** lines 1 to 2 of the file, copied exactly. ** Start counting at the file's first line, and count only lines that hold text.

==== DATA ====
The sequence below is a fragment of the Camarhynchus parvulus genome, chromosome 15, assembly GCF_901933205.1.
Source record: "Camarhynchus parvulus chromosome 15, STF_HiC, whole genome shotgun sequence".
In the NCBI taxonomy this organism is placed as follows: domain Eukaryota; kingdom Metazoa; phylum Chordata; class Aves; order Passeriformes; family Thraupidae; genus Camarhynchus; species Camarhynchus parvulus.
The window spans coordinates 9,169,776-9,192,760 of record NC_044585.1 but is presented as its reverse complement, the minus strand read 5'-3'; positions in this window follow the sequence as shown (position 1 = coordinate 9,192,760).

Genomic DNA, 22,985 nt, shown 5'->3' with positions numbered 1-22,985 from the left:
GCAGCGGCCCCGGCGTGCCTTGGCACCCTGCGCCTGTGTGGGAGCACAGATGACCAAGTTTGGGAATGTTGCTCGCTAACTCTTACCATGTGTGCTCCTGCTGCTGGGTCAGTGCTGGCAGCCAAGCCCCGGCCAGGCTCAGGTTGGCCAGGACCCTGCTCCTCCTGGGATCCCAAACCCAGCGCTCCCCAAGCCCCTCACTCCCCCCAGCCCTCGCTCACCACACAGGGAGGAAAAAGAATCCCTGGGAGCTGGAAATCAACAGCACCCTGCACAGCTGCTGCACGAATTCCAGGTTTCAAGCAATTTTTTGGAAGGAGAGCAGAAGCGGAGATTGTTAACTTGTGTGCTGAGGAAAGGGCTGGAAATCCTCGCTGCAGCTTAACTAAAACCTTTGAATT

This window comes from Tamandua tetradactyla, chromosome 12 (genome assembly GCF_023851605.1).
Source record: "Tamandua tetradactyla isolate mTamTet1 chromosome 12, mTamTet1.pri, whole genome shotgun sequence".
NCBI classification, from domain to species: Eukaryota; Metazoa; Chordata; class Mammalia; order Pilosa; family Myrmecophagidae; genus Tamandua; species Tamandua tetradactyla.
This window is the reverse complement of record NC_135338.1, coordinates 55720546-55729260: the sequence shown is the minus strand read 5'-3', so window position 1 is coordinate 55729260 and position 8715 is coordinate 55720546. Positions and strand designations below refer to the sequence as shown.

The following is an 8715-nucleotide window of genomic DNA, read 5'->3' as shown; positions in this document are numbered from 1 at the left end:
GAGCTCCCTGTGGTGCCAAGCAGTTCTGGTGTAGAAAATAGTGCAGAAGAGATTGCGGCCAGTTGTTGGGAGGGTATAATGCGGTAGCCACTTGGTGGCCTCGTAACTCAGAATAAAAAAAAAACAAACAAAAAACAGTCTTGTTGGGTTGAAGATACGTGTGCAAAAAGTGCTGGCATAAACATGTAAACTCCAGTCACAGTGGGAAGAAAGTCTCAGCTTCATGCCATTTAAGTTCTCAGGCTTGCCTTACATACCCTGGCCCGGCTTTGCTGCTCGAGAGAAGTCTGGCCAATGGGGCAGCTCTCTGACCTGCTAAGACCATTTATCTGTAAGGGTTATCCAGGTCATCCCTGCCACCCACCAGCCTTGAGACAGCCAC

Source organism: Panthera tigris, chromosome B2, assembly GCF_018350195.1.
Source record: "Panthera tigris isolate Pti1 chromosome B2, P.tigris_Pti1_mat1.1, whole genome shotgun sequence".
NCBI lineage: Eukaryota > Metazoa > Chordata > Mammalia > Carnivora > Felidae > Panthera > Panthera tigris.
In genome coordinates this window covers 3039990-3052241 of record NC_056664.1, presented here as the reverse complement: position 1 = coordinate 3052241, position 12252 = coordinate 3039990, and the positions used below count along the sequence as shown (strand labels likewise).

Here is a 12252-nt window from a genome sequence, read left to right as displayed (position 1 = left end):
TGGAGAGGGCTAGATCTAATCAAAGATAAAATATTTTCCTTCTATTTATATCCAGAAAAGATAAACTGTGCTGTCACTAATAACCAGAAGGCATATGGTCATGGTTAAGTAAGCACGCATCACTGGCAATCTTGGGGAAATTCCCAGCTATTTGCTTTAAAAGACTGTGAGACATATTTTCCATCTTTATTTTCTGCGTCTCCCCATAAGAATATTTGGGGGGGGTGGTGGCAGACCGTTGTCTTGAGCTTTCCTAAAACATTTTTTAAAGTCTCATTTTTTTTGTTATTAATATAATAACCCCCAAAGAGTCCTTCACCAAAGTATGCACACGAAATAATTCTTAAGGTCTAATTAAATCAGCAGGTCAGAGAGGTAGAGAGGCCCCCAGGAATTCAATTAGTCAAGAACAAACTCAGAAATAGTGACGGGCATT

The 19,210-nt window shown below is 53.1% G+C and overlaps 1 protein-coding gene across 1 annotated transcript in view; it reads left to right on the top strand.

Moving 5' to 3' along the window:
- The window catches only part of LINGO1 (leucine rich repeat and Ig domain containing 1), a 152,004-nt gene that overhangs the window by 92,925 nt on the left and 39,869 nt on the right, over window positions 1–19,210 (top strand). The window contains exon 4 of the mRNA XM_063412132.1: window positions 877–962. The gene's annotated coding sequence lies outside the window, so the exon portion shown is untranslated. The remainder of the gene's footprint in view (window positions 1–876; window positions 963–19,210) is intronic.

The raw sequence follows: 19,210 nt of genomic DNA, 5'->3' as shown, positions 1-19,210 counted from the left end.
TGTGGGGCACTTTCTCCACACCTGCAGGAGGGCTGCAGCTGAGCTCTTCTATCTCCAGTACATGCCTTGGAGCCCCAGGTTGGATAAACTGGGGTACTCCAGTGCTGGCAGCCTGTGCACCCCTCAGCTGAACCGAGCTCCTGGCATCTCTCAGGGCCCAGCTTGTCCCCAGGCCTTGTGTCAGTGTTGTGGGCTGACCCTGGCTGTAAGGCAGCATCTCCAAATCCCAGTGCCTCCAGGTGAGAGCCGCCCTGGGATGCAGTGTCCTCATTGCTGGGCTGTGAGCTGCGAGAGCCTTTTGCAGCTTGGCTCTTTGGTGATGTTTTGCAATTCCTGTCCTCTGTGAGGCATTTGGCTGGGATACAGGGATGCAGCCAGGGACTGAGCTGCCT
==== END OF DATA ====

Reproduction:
The sequence below is a fragment of the Camarhynchus parvulus genome, chromosome 15, assembly GCF_901933205.1.
Source record: "Camarhynchus parvulus chromosome 15, STF_HiC, whole genome shotgun sequence".